We have known since the 1980s that secondhand tobacco smoke causes lung cancer, but there has not been much attention to whether secondhand smoke causes other cancers that active smoking causes.
I recently became aware of a well-done meta-analysis of the association between secondhand smoke and bladder cancer. (Bladder cancer is right behind lung cancer in the level of risk due to active smoking.) Five years ago, in 2018, Huaqing Yan and colleagues in the Department of Urology in the Zhejiang University College of Medicine in China published “Secondhand smoking increases bladder cancer risk in nonsmoking population: a meta-analysis.” This paper, which is based on 14 population studies of the association between secondhand smoke exposure and bladder cancer, found a statistically significant increase in risk, with a 22% increase in risk.
The chart above presents the results of all 14 studies, with the point estimates as dots and the width of the bars showing the 95% confidence intervals (which are commonly called “margin of error”). For an individual study to be statistically significant, the 95% confidence interval needs to exclude 1.0 (which means no change in risk. All but one of the studies’ confidence intervals include 1.0, which means that, considered one at a time, most of the studies do not indicate a risk of bladder cancer higher than one would expect by chance.
At the same time, 12 of the 14 studies reveal point estimates above 1.0, which suggests an elevated risk. (It is highly unlikely to flip a fair coin 14 times and get heads 12 times by chance.)
What a meta-analysis does is pool all 14 of the studies to get a single overall risk estimate. Doing so yields a pooled relative risk of 1.22, with a 95% confidence interval extending from 1.06 to 1.40. Because the pooled confidence interval excludes 1.0, the risk is statistically significantly different from 1.0.
Huaqing and colleagues also did a series of tests to show that the results are reliable.
They also examined the association between childhood exposure and adult bladder cancer. While the overall analysis also showed a positive association, they found that this conclusion was particularly sensitive to one study, so concluded that more research is needed. While this is a scientifically prudent decision, it does raise concerns.
Since this paper is 5 years old, it would be worthwhile updating the searches to see what adding newer data shows. It’s also time for the CDC and others to take a formal look at passive smoking and bladder cancer and update its list of secondhand smoke-caused cancers. Clean air advocates also need to add bladder cancer to the list of reasons for protecting nonsmokers from secondhand smoke.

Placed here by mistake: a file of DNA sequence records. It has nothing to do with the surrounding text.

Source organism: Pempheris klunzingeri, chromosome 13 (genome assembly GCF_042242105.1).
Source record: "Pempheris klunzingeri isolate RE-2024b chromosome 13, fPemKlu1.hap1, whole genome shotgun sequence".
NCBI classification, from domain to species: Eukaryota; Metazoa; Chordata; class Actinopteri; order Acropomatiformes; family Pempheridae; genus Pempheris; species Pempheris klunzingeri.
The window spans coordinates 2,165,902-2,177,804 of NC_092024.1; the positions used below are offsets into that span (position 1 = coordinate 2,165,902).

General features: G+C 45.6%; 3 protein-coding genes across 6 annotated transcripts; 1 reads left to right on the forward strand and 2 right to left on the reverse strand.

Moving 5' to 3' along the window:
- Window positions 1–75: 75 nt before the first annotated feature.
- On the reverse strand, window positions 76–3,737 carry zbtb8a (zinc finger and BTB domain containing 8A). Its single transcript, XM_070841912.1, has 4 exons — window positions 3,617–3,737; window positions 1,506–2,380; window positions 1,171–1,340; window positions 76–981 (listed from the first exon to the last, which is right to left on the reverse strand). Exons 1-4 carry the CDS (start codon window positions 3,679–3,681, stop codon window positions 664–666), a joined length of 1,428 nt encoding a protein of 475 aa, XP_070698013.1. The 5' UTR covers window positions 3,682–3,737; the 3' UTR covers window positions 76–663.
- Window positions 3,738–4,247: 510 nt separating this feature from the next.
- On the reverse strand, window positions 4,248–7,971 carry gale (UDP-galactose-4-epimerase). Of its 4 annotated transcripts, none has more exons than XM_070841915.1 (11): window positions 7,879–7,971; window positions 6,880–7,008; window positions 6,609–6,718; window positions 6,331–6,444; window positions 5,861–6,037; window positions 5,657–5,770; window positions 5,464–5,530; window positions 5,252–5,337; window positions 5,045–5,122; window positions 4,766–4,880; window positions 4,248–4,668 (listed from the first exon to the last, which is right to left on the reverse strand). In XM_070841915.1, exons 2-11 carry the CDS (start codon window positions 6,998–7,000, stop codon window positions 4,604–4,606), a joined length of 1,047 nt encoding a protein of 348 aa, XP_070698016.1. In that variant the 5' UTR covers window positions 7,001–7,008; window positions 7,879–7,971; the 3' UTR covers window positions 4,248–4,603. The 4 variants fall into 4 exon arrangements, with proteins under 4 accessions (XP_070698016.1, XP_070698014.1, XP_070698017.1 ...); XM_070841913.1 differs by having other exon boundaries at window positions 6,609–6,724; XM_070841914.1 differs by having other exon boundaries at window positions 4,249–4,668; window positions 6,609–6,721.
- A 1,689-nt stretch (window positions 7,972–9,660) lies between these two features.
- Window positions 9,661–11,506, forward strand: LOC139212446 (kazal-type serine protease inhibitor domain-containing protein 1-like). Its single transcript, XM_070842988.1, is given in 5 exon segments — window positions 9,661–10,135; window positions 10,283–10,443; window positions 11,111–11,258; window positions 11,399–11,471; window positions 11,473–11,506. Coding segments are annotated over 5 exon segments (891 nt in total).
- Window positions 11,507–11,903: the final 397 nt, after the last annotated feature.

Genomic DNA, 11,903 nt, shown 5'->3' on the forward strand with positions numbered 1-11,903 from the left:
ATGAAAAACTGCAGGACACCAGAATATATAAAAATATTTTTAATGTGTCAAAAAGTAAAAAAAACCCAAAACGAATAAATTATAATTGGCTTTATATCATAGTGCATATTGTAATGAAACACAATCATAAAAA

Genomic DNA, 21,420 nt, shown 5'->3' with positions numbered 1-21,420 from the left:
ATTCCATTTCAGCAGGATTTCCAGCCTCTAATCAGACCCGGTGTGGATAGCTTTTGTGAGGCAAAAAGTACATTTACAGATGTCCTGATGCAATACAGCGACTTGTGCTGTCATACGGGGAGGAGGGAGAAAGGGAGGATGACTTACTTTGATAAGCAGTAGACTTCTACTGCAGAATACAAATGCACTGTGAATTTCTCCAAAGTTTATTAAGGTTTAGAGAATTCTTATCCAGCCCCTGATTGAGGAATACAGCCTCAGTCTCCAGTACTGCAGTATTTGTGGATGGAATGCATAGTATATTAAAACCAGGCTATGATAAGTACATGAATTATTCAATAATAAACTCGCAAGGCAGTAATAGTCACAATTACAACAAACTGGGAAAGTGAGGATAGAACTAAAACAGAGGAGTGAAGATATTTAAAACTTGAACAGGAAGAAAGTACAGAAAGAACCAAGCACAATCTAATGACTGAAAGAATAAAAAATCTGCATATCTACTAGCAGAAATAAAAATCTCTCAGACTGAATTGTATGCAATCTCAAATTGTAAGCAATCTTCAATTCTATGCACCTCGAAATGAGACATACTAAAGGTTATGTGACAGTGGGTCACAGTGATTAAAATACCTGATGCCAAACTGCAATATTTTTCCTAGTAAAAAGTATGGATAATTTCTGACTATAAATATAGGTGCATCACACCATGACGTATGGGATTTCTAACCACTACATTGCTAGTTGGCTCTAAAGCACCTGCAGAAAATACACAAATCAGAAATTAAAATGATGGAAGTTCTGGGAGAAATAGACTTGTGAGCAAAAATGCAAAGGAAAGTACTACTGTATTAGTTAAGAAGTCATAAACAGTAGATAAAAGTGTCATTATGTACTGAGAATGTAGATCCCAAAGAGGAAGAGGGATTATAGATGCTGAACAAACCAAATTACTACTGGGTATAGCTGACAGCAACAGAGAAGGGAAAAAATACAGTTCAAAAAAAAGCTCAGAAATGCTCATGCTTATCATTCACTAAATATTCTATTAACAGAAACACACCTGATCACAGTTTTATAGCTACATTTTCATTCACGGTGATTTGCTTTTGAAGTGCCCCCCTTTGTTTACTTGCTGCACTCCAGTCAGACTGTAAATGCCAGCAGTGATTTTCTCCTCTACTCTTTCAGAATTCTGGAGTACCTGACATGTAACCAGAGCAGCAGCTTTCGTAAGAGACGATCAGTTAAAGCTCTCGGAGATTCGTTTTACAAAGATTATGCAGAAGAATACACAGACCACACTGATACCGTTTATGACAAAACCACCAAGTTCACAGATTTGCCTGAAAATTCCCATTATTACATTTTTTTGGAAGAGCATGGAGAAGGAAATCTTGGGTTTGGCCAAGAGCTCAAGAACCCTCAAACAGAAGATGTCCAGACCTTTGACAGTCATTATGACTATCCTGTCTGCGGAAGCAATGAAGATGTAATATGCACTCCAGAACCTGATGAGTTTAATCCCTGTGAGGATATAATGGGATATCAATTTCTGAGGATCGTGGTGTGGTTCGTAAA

Here is the abstract:
Background: Tobacco smoking has been widely acknowledged to be the most important risk factor for bladder cancer. However, whether secondhand smoking (SHS) increases the risk of bladder cancer still remains uncertain. We conducted a meta-analysis about the risk of bladder cancer and lifetime SHS and childhood SHS.
Materials and methods: We searched PubMed, EMBASE, Web of Science, and Chinese National Knowledge Infrastructure (CNKI) up to March 12, 2018, and checked references of the retrieved articles and relevant reviews to include 14 studies. Relative risk (RR) and 95% confidence interval (CI) were used to assess this risk.
Results: The pooled RR of 14 eligible studies based on the retrieved articles and relevant reviews illustrated a significantly increased risk of bladder cancer with RR 1.22, 95% CI 1.06-1.4. No heterogeneity or publication bias was found. But we need more evidence to prove a more reliable association between childhood SHS and bladder cancer.
Conclusion: There was a statistically significant 22% increased risk of bladder cancer for lifetime SHS exposure in nonsmoking patients compared with unexposed nonsmoking population. But the association between childhood SHS exposure compared with unexposed nonsmoking population was unclear. Further research should be conducted to confirm our findings and reveal the potential biological mechanisms.
The full citation is: Yan H, Ying Y, Xie H, Li J, Wang X, He L, Jin K, Tang J, Xu X, Zheng X. Secondhand smoking increases bladder cancer risk in nonsmoking population: a meta-analysis. Cancer Manag Res. 2018 Sep 21;10:3781-3791. doi: 10.2147/CMAR.S175062. PMID: 30288109; PMCID: PMC6159806. It is available here.
2 thoughts on “Secondhand smoke increases bladder cancer risk”
Several years ago (probably more than 10) there was an article about a study that showed children born to women who smoked during pregnancy had an increased risk of bladder cancer due to the 4-amenalbiphenl in tobacco smoke. So, there had at least been that warning for nonsmokers.
A quick Google check:
“bladder cancer” 27 million hits
“bladder cancer” “secondhand smoke” 53,000 hits
So for every item about bladder cancer that mentions secondhand smoke, there are more than 500 items on bladder cancer that don’t mention secondhand smoke.
I would not say the role of secondhand smoke in bladder cancer has gotten a lot of coverage.